The non-PSCTs were located on the bony spine in 19 (86.4%) patients and extradural space in 13.6%. The most common location of bony spine tumors was the vertebral body (52.6%). Metastatic adenocarcinomas were the most common non-PSCT (59.1%) predominantly seen in males (92%). The most common primary site was the prostate [see [Figure 2].
Figure 2: Sources of metastatic adenocarcinoma of the spine

Click here to view

Comparison of PSCT and bony spine umors

The ratio of PSCT: non-PSCT was 1:1.3. The odd that a thoracic lesion was non-PSCT was 4.9 times that of PSCT [odds ratio (OR) 4.9, P = 0.019]. The same odd existed in relation to the cervical spine and PSCT.

There was a significant association between tumor type and their neoplastic nature, with PSCT it is likely to be benign and the non-PSCT likely to be malignant (P < 0.00001) [Table 4]. A less extensive bony approach (hemilaminectomy) was used in 35% of PSCT [Table 3]. All the PSCTs had a GTR. Non-PSCT had GTR in 50% of cases, and the remaining 50% had debulking only [Table 5]. Five (22.5%) patients of those with non-PSCTs required fixation of the spine in addition to tumor resection. No fixation was required for the PSCT.
Table 3: Histological Diagnosis

Click here to view
Table 4: Tumour Vs Neoplastic Nature

Click here to view
Table 5: Surgical Methods of Treatment

Click here to view

Follow-up functional assessment at 6 months was available in 32 patients. Their respective Frankel grades A, B, C, D, and E were 28.1%, 9.4%, 15.6%, 18.8%, and 28.1%. Clinical improvement was noticed in 13 (40.6%) patients, 11 (34.4%) patients remained clinically the same, while 8 (25%) patients deteriorated. Determinants of postoperative functional status are shown in [Table 6].
Table 6: Determinants of Post operative Functional Status at 6 Months

Click here to view

   Discussion Top

Tumors of the spine affected age groups ranging from pediatrics to geriatrics (6–84 years) among the study cohorts. Patients with PSCTs were a decade younger than those with other tumors involving the spine. This difference was however not statistically significant between the groups (P = 0.8112, t test). Spine tumors had a male predilection, with a male–female ratio of 1.8:1. The finding was consistent with epidemiological reports from Iran where male predilection and a decade difference in mean age between PSCT and metastatic tumors were reported by Moein et al.[10] Adeolu et al. also reported a male preponderance among their cohorts in Ibadan, southwest Nigeria.[11] These tumors mainly involved the thoracic region. The bony spine lesions were 4.9 times more likely to affect the thoracic spine than PSCT and this was statistically significant among our cohorts. (OR 4.9, P value is 0.019). The same odd exists for PSCT having a predilection to the cervical spine.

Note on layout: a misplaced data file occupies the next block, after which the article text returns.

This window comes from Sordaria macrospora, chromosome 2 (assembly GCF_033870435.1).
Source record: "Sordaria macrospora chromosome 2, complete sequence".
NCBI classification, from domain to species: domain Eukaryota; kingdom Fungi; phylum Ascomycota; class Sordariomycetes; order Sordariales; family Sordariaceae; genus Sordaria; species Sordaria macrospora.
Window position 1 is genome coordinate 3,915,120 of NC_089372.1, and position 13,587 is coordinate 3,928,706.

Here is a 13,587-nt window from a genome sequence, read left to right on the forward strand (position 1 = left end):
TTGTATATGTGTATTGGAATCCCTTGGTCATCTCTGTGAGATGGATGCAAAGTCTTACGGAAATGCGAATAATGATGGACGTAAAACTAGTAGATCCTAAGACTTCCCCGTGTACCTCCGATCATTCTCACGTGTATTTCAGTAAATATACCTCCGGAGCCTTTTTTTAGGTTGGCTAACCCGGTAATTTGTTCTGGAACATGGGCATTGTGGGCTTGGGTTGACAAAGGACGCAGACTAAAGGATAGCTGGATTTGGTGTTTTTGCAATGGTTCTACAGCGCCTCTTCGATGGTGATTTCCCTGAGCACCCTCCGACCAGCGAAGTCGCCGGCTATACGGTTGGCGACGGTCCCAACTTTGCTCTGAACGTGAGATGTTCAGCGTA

Of the 22 non-PSCTs, 13 (59.1%) were metastatic in nature and histologically identified as adenocarcinoma. The non-PSCTs were located on the bony spine in 19 (86.4%) patients and extradural space in 13.6%. The vertebral body was the most common site of bony spine tumors and was affected in 77.9% of cases. Similar findings have been reported for metastatic disease that involved the vertebral bodies (80%) more often than the posterior elements (20%). This has been attributed to the chief repository role of cancellous bone and their extensive arterial and venous systems.[12]

When analyzed in the context of histology, metastatic adenocarcinoma was the most common tumor (33.3%), followed by meningioma (30.8%). These histological findings were in tandem with those reported by Adeolu et al. who also found metastasis and meningioma to be the most common histologically diagnosed spine tumors in Ibadan, southwest Nigeria.[11] We believe that the proportion of metastatic tumors could be higher than this because the majority of patients with metastatic disease present mainly to the physician managing the primary tumor and not the neurosurgeon.

The primary sites in 4 of the 13 (31%) patients with metastatic tumors were not identified. Metastatic melanoma of unknown primary (MUP) was defined as a biopsy-proven histological malignancy demonstrating cancer that could not have originated at the biopsy site, and for which no identifiable primary site of the tumor could be found. Our proportion falls within the range of 0.4% to 38% quoted in the literature.[13] Prostate was the most common primary site for metastatic adenocarcinoma accounting for 46% among our patients. This is not surprising given the male preponderance in the study and corroborates with findings among patients with metastatic compression by Popoola et al. in Lagos, Nigeria.[14]